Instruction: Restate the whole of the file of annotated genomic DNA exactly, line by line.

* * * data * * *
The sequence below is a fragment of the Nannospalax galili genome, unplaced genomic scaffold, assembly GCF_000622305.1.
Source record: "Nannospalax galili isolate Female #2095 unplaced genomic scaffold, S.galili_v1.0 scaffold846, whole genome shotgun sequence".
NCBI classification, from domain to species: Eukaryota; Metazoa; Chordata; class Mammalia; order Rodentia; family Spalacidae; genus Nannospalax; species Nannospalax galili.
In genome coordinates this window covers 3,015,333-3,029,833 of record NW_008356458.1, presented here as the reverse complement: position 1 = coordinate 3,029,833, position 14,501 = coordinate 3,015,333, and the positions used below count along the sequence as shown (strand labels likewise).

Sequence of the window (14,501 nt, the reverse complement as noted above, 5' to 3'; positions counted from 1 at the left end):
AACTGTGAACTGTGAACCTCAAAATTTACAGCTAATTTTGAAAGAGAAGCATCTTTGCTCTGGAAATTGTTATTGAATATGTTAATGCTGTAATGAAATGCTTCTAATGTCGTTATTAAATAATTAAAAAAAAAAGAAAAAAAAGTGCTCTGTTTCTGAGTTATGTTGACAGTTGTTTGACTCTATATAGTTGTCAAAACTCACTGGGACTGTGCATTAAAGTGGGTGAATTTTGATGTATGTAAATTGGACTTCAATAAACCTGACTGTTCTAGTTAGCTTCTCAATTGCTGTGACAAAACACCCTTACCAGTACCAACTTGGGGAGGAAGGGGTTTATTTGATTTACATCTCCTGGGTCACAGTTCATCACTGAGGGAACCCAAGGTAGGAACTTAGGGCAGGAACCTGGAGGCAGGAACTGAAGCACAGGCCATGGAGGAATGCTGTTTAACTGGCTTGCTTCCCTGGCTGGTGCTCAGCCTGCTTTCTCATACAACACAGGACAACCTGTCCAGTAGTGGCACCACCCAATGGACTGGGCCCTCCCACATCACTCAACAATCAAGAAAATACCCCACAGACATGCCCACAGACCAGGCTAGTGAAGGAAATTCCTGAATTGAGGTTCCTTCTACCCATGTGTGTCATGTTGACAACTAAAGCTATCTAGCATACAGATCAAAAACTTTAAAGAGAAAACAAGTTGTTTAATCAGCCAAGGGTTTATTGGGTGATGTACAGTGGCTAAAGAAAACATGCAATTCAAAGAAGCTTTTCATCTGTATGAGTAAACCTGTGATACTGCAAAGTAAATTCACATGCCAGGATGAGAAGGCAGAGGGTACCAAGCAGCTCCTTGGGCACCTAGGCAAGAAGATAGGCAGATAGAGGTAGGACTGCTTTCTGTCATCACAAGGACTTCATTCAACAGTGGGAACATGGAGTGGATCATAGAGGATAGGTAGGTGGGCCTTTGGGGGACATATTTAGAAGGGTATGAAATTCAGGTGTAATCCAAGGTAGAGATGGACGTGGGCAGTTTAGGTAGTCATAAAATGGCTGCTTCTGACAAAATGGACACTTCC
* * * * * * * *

The sequence below is a fragment of the Nannospalax galili genome, unplaced genomic scaffold, assembly GCF_000622305.1.
Source record: "Nannospalax galili isolate Female #2095 unplaced genomic scaffold, S.galili_v1.0 scaffold846, whole genome shotgun sequence".
NCBI classification, from domain to species: Eukaryota; Metazoa; Chordata; class Mammalia; order Rodentia; family Spalacidae; genus Nannospalax; species Nannospalax galili.
In genome coordinates this window covers 3,015,333-3,029,833 of record NW_008356458.1, presented here as the reverse complement: position 1 = coordinate 3,029,833, position 14,501 = coordinate 3,015,333, and the positions used below count along the sequence as shown (strand labels likewise).

Sequence of the window (14,501 nt, the reverse complement as noted above, 5' to 3'; positions counted from 1 at the left end):
AACTGTGAACTGTGAACCTCAAAATTTACAGCTAATTTTGAAAGAGAAGCATCTTTGCTCTGGAAATTGTTATTGAATATGTTAATGCTGTAATGAAATGCTTCTAATGTCGTTATTAAATAATTAAAAAAAAAAGAAAAAAAAGTGCTCTGTTTCTGAGTTATGTTGACAGTTGTTTGACTCTATATAGTTGTCAAAACTCACTGGGACTGTGCATTAAAGTGGGTGAATTTTGATGTATGTAAATTGGACTTCAATAAACCTGACTGTTCTAGTTAGCTTCTCAATTGCTGTGACAAAACACCCTTACCAGTACCAACTTGGGGAGGAAGGGGTTTATTTGATTTACATCTCCTGGGTCACAGTTCATCACTGAGGGAACCCAAGGTAGGAACTTAGGGCAGGAACCTGGAGGCAGGAACTGAAGCACAGGCCATGGAGGAATGCTGTTTAACTGGCTTGCTTCCCTGGCTGGTGCTCAGCCTGCTTTCTCATACAACACAGGACAACCTGTCCAGTAGTGGCACCACCCAATGGACTGGGCCCTCCCACATCACTCAACAATCAAGAAAATACCCCACAGACATGCCCACAGACCAGGCTAGTGAAGGAAATTCCTGAATTGAGGTTCCTTCTACCCATGTGTGTCATGTTGACAACTAAAGCTATCTAGCATACAGATCAAAAACTTTAAAGAGAAAACAAGTTGTTTAATCAGCCAAGGGTTTATTGGGTGATGTACAGTGGCTAAAGAAAACATGCAATTCAAAGAAGCTTTTCATCTGTATGAGTAAACCTGTGATACTGCAAAGTAAATTCACATGCCAGGATGAGAAGGCAGAGGGTACCAAGCAGCTCCTTGGGCACCTAGGCAAGAAGATAGGCAGATAGAGGTAGGACTGCTTTCTGTCATCACAAGGACTTCATTCAACAGTGGGAACATGGAGTGGATCATAGAGGATAGGTAGGTGGGCCTTTGGGGGACATATTTAGAAGGGTATGAAATTCAGGTGTAATCCAAGGTAGAGATGGACGTGGGCAGTTTAGGTAGTCATAAAATGGCTGCTTCTGACAAAATGGACACTTCC